Brian has also advised and co-ordinated international projects on advertising/promotion, clinical research, data protection, the regulatory status of borderline products, food/cosmetic ingredient reviews and advises on regulatory aspects of corporate/commercial deals, particularly regulatory due diligence.

Brian is also experienced in representing clients in administrative and enforcement proceedings before regulatory authorities and in the UK and EU courts.

Brian is an honorary lecturer at University College London.

Photo of Raj Gathani Raj Gathani

Supporting clients in the pharmaceutical, healthcare, medical device and consumer products sectors, Raj Gathani’s practice is built around EU and UK regulatory and strategic advice.

Increasingly, Raj concentrates on post market-launch projects, such as advising on advertising compliance, communications, interactions with healthcare professionals…

Supporting clients in the pharmaceutical, healthcare, medical device and consumer products sectors, Raj Gathani’s practice is built around EU and UK regulatory and strategic advice.

Increasingly, Raj concentrates on post market-launch projects, such as advising on advertising compliance, communications, interactions with healthcare professionals and patients, pricing controls and reimbursement strategies particularly in the UK and the Republic of Ireland.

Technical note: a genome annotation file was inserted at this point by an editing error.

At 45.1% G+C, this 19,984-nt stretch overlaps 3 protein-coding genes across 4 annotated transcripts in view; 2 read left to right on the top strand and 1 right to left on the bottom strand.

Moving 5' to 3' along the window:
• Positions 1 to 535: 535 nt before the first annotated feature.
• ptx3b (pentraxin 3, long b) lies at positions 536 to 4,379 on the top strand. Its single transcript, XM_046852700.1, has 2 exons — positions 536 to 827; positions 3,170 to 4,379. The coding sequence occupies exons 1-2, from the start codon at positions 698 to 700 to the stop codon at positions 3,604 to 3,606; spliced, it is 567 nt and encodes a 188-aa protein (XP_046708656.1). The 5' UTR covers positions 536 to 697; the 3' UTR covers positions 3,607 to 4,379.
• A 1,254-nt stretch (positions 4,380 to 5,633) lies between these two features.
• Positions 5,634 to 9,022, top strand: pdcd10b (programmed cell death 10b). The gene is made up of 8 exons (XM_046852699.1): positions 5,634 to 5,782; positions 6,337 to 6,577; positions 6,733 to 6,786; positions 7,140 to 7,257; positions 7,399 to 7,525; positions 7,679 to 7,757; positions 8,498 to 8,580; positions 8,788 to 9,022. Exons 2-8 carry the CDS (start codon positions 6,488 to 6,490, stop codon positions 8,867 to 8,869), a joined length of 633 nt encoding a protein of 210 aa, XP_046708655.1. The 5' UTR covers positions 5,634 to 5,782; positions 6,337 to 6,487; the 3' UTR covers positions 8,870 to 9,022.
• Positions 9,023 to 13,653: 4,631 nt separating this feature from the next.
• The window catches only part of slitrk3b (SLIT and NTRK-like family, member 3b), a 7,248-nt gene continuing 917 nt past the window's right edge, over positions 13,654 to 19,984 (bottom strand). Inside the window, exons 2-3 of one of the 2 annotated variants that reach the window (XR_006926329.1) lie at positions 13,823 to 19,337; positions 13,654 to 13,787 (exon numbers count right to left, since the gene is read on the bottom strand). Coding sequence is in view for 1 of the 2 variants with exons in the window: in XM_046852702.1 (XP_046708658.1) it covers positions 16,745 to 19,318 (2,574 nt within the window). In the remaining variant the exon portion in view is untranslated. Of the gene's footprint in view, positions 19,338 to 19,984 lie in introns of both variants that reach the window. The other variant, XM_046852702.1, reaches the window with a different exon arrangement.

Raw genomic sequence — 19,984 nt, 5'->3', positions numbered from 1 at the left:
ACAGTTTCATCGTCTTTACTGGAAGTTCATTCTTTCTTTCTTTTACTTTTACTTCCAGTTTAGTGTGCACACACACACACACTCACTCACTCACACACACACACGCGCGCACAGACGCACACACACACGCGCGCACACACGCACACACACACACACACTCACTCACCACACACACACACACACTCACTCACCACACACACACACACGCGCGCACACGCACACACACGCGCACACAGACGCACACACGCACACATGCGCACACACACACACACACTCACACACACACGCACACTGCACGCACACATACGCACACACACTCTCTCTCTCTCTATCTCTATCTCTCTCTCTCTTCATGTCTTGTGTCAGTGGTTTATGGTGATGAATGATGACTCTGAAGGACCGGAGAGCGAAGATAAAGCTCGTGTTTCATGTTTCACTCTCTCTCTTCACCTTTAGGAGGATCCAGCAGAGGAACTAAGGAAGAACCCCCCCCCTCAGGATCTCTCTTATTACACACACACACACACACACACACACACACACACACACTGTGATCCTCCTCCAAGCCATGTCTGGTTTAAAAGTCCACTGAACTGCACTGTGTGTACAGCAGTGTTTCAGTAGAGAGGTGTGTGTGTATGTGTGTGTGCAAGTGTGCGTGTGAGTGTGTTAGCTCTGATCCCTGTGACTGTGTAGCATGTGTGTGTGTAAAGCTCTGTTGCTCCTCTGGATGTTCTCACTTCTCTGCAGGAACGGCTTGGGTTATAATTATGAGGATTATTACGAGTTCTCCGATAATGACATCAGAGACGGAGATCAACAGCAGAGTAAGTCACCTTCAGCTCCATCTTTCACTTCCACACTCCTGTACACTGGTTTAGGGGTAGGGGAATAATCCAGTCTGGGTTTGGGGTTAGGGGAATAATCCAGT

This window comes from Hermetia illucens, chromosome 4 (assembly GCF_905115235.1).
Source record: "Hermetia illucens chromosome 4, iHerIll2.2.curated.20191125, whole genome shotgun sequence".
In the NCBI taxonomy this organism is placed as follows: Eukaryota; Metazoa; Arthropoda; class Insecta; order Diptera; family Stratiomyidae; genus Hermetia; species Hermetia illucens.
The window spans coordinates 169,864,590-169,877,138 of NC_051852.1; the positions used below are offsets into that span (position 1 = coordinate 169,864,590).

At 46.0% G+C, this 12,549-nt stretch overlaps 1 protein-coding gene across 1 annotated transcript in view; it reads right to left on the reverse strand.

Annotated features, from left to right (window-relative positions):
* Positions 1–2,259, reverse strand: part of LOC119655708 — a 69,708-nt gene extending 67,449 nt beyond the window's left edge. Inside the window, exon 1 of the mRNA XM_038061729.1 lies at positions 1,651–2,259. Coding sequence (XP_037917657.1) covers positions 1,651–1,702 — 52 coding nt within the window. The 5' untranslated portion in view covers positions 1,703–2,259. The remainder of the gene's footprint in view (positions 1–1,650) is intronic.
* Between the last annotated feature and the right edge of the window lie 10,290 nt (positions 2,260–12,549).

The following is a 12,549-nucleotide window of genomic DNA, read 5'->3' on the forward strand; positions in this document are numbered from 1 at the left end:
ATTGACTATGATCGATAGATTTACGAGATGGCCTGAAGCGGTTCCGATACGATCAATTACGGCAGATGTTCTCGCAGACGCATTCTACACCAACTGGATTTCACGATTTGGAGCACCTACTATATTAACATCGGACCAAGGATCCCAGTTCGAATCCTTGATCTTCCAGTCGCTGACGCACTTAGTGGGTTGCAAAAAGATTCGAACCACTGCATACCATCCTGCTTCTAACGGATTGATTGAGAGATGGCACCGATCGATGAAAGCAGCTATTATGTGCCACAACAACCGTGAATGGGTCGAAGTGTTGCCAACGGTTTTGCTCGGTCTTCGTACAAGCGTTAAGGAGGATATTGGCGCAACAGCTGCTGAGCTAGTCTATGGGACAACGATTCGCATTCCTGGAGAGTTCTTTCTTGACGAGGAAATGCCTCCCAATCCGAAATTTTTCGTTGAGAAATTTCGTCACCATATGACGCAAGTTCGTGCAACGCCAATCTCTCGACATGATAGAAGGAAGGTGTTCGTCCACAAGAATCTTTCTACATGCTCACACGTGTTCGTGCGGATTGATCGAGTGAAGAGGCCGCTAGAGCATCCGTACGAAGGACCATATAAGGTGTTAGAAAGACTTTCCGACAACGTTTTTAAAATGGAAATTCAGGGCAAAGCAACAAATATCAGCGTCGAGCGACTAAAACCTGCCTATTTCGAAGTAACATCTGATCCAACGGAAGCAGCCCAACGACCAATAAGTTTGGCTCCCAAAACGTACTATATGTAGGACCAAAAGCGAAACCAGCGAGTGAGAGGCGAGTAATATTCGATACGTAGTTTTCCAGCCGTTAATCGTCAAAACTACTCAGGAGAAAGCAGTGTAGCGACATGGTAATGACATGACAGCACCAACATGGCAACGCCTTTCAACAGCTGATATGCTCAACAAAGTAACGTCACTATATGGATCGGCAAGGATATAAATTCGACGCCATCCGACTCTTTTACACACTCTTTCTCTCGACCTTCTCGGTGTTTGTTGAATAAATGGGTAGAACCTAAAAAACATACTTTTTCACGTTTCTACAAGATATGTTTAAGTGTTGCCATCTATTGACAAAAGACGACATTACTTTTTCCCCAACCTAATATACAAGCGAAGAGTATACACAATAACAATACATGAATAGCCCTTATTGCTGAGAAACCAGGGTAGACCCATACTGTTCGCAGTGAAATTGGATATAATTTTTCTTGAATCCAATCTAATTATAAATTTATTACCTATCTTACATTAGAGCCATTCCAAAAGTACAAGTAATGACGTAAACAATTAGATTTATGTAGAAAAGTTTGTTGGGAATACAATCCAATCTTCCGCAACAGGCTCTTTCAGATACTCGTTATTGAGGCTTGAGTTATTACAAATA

Healthcare, its structure and delivery are specialist practice areas for Raj, particularly having operated healthcare and pharmacy businesses for eight years prior to joining the firm. This experience enables Raj to provide in-depth advice to healthcare clients –particularly those in the digital health space – as well as other life sciences companies whose work engages medical practice, dispensing and health-services rules.

Photo of Dan Spivey Dan Spivey

Dan Spivey is an associate in the Life Sciences Regulatory team. Dan advises clients in the pharmaceutical, healthcare, medical device, and food and beverage sectors on a range of regulatory matters.

Tamzin Bond

Tamzin Bond is a Trainee Solicitor who attended BPP School of Law. Prior to joining the firm, Tamzin completed her Ph.D in Chemistry from Imperial College London.